For the full obituary, see:
BRUCE WEBER. “Jacob Jensen, 89, Danish Designer, Dies.” The New York Times (Fri., May 22, 2015): B14.
(Note: ellipses, and bracketed year, added.)
(Note: the date of the online version of the obituary is MAY 21, 2015, and has the title “Jacob Jensen, Designer in Danish Modern Style, Dies at 89.”)

Castro to Writers and Artists: “Against the Revolution, No Rights at All”

(p. A13) Ricardo Porro, an architect who gave lyrical expression to a hopeful young Cuban revolution in the early 1960s before he himself fell victim to its ideological hardening, died on Thursday [December 25, 2014] in Paris, where he had spent nearly half a century in exile.
. . .
Mr. Porro’s two schools have voluptuous brick domes and vaults, built by hand in the Catalan style reminiscent of Antoni Gaudí, that are almost bodily in their gentle embrace. Supporting them, and contrasting with their soft curves, are angular columns and buttresses that speak of the shattering force of revolution.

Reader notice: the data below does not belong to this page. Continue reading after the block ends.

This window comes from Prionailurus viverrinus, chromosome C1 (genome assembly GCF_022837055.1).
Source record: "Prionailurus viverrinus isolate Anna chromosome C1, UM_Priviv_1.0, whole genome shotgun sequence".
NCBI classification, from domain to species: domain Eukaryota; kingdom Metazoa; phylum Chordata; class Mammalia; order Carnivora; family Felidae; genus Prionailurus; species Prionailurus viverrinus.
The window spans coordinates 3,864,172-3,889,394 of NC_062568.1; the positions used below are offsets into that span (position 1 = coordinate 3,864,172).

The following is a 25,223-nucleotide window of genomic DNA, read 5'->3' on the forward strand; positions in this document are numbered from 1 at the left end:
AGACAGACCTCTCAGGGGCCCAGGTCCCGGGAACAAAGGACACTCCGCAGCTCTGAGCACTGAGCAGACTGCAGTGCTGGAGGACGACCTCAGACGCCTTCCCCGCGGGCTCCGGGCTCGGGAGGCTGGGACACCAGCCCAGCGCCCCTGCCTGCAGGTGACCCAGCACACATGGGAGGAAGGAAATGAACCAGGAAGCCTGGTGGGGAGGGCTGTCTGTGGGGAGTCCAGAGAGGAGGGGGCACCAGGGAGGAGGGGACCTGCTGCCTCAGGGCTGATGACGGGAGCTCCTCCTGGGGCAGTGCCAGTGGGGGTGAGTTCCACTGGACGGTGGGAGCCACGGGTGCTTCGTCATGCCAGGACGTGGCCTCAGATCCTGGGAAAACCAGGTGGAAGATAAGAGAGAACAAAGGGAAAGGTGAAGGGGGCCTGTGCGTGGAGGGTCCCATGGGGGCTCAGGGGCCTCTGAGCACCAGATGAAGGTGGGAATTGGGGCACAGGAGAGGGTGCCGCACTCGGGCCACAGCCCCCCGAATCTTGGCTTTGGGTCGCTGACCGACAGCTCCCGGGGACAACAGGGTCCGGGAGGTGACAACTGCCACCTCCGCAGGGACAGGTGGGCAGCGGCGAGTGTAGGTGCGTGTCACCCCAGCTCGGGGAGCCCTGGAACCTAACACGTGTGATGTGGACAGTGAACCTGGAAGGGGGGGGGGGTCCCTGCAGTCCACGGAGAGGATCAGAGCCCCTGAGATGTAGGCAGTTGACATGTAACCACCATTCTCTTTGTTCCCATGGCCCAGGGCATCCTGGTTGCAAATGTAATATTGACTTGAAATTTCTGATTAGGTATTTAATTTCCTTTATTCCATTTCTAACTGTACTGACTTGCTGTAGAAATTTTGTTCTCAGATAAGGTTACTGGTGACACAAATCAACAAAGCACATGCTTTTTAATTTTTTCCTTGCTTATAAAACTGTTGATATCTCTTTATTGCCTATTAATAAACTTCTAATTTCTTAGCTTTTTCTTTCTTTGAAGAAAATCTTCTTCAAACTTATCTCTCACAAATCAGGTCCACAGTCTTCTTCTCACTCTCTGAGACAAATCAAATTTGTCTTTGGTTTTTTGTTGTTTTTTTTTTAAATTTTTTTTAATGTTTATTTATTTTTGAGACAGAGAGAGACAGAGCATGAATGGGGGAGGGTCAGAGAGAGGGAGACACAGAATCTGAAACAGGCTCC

. . .
Before the schools were completed, however, artistic expression was stifled as Cuba moved into the Soviet orbit. Mr. Castro had famously answered his own rhetorical question in 1961 about the rights of writers and artists: “Within the revolution, everything. Against the revolution, no rights at all.”
Almost overnight, the art schools’ distinctive style was officially anathema. “You realize that you’ve been accused of something,” Mr. Porro recalled in “Unfinished Spaces,” a 2011 documentary directed by Alysa Nahmias and Benjamin Murray. “And then you realize that you have been judged. And then you realize you are guilty. And nobody tells you.”